None of us will forget what happened to the auto industry a few years back. We witnessed the deconstruction of American business icons. We watched the news wide-eyed and wondered, “Is this really happening?” Bet a lot of us felt similarly as we watched the housing market evaporate like puddles after a sun shower and the CII market swoon like teens at a Justin Bieber concert.
One of the poster children for failures in the automotive business was Delphi, the storied GM tier-one supplier of over 100 product lines of systems and parts for all manner of vehicles here in the U.S. and abroad.
Delphi spun off from GM in 1999 and filed for bankruptcy in 2005. Yet, in November of 2011, a smaller, more focused, reorganized Delphi raised $530 million in an IPO. In 2010, it posted over $13 billion in revenues and at this writing in Q4 of 2011, Delphi is running some 20 percent ahead of 2010. Not bad for a company that was headed in the wrong direction.
So what’s Delphi have to do with us who market products and services to contractors? To survive and succeed in clearly one of the toughest of times, Delphi had to change and focus. It cut its product lines from 119 to 33! And, focused development on higher-tech, higher-value products.
In a Wall Street Journal interview, CEO Rodney O’Neal said that the Delphi of today is more market relevant. He said, “…(Delphi’s products) are aimed directly at the hot spots of ‘green,’ ‘safe’ and ‘connected.’” Hmmm. Green, safe and connected. This sounds familiar.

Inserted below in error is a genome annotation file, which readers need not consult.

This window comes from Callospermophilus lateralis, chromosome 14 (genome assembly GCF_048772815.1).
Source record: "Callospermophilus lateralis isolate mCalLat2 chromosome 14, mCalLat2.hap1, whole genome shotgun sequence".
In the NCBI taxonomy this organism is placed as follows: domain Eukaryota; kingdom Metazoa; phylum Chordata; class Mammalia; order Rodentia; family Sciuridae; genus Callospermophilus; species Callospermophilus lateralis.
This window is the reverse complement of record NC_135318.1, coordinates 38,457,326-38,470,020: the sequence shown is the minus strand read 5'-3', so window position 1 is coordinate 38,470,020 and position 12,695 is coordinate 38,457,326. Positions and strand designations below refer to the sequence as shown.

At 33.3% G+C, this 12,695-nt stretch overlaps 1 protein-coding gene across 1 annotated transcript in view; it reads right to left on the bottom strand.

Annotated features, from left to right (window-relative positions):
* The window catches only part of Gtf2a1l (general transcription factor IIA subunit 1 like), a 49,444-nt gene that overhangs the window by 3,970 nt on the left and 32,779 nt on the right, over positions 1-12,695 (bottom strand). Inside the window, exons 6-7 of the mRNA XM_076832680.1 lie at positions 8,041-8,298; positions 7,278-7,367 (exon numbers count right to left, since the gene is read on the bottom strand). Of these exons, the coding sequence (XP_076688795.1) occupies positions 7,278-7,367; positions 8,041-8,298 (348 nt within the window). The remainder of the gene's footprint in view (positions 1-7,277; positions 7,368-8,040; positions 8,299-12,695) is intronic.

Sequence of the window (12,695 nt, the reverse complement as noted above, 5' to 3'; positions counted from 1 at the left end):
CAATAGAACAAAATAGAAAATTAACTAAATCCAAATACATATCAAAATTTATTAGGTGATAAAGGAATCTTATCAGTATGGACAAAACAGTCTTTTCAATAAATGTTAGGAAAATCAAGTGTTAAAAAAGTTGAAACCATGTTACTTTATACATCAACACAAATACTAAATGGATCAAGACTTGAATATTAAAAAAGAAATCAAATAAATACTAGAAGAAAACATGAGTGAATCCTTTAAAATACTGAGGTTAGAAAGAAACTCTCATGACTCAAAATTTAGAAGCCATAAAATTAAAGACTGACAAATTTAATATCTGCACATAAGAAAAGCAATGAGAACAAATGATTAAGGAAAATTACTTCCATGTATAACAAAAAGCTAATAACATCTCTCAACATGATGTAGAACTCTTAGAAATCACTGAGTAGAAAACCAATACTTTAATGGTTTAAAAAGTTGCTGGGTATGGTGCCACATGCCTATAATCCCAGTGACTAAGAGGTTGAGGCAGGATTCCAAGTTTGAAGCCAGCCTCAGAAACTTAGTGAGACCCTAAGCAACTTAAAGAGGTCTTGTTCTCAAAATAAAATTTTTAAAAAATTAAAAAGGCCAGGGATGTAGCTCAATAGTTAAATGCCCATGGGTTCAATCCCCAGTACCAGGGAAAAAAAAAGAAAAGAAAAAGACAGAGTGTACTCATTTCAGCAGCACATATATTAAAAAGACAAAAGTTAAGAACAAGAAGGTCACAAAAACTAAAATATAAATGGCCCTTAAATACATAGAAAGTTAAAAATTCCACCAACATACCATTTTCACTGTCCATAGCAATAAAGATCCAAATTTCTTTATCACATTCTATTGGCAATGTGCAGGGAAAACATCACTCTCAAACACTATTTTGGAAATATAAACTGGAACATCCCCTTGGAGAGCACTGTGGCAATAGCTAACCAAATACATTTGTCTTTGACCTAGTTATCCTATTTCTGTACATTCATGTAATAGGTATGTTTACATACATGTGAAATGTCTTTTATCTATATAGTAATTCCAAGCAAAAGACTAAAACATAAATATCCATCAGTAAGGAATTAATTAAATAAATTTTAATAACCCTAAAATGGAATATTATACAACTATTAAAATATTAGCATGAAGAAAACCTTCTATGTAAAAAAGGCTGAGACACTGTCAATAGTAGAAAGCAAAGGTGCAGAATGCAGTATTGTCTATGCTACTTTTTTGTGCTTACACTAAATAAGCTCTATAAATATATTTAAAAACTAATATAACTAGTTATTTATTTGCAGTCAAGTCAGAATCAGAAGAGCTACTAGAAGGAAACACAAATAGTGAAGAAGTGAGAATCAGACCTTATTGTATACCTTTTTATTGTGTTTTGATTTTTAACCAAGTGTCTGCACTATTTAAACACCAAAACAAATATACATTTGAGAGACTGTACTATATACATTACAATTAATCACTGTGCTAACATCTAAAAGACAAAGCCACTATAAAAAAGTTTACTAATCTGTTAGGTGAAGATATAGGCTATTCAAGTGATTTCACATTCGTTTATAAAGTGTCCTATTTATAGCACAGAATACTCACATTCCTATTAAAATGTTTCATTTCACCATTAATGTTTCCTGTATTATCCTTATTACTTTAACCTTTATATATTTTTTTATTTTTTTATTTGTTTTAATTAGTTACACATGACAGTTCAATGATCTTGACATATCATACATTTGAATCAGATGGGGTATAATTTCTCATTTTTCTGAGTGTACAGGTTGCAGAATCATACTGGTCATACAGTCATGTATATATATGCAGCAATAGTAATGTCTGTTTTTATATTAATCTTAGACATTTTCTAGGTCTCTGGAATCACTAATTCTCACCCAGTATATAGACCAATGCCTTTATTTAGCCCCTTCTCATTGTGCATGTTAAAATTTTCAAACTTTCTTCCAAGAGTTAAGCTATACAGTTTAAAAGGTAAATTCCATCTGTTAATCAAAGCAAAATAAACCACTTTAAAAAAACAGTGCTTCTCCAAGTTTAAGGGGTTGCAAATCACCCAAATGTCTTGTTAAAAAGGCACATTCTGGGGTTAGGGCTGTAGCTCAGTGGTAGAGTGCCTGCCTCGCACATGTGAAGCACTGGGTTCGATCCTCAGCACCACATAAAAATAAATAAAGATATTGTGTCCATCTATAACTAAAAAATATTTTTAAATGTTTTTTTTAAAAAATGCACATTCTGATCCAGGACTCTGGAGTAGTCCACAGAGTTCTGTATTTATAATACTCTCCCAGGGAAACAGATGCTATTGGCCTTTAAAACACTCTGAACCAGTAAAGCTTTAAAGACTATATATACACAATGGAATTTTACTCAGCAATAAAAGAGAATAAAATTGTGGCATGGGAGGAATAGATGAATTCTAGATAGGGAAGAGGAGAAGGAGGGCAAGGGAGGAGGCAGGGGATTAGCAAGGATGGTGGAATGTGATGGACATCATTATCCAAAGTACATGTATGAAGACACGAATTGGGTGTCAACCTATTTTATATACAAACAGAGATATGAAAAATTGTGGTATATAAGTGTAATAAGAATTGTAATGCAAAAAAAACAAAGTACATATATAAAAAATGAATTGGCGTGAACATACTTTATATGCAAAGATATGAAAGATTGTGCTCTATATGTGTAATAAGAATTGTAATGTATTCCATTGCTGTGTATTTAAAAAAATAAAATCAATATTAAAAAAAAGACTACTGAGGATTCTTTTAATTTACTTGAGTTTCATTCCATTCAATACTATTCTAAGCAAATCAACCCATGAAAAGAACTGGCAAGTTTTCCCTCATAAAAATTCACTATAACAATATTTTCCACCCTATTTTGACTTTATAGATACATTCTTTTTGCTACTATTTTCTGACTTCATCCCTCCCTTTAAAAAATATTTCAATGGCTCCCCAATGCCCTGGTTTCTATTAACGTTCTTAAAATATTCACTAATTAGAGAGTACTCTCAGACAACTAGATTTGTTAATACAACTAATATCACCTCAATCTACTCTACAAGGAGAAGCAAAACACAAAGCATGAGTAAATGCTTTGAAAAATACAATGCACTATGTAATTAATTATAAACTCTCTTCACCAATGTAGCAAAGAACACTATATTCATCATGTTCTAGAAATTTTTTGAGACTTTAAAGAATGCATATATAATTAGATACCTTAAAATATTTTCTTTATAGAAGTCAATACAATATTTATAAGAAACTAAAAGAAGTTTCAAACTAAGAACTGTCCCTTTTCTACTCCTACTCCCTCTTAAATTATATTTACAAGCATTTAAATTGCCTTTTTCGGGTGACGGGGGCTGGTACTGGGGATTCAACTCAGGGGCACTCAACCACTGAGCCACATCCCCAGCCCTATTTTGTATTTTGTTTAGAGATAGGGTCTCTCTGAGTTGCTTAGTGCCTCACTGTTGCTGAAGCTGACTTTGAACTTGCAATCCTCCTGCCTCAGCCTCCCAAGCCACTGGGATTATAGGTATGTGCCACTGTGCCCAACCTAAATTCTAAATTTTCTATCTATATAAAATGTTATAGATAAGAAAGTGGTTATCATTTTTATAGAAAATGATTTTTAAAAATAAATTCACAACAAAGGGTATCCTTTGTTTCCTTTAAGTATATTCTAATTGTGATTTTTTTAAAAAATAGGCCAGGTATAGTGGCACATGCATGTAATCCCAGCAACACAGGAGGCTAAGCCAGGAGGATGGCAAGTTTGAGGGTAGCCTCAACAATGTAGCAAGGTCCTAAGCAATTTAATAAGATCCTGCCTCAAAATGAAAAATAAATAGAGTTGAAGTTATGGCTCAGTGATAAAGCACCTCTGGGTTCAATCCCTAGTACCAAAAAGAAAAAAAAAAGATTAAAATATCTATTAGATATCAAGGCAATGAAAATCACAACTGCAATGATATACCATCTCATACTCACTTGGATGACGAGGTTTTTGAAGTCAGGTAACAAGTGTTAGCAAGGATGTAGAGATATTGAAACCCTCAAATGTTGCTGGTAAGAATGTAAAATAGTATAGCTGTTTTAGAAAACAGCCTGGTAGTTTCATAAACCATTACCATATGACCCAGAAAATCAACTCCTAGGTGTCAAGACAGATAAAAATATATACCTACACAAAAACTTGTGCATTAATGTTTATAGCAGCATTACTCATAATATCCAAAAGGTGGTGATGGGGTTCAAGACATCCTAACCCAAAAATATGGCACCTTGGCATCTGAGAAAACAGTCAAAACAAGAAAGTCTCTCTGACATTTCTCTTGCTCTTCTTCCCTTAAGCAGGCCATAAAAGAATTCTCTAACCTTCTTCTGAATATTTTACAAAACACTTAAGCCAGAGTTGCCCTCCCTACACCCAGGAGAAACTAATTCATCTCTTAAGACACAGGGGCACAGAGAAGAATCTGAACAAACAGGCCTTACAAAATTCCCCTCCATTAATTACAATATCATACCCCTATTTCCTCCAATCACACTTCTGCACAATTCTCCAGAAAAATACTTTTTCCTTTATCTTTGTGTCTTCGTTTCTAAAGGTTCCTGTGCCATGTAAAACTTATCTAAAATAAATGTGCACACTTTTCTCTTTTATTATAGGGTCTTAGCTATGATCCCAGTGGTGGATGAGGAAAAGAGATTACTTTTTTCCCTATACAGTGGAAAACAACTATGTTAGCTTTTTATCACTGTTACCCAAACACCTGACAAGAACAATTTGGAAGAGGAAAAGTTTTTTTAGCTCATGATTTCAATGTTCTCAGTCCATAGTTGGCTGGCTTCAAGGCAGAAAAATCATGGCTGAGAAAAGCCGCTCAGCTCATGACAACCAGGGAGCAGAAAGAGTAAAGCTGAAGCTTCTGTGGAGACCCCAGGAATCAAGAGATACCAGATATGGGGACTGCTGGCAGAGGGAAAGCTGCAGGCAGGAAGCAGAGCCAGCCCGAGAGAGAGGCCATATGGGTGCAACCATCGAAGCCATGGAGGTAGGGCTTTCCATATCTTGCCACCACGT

Don’t those “hot spots” in the automotive industry remind you of important areas of opportunity in construction? Green products, technology and programs, like the incentives the Las Vegas Water Board provides to builders for using water-saving toilets, are hugely popular. Higher levels of safety and reduced injury on jobsites have become a primary benefit of popular new products like Southwire’s SIMpull THHN. And “connected”? Contractors of all kinds are becoming far more connected to each other, engineers, drawings and specs and distributors via smartphones and tablets, to name two such devices.
It’s not fantasy to think that with better focus and a willingness to not just accept change, but keep up with it (if not lead it), we can find our way out of tough times and on the road to more prosperous ones. Take a look at your product lines and how you’re positioning and promoting them. Are you tuned to the “hot spots?” How are you taking advantage of the drive toward a greener, safer, more connected jobsite? And a greener, safer, more connected industry? Or, are you still looking in the rearview?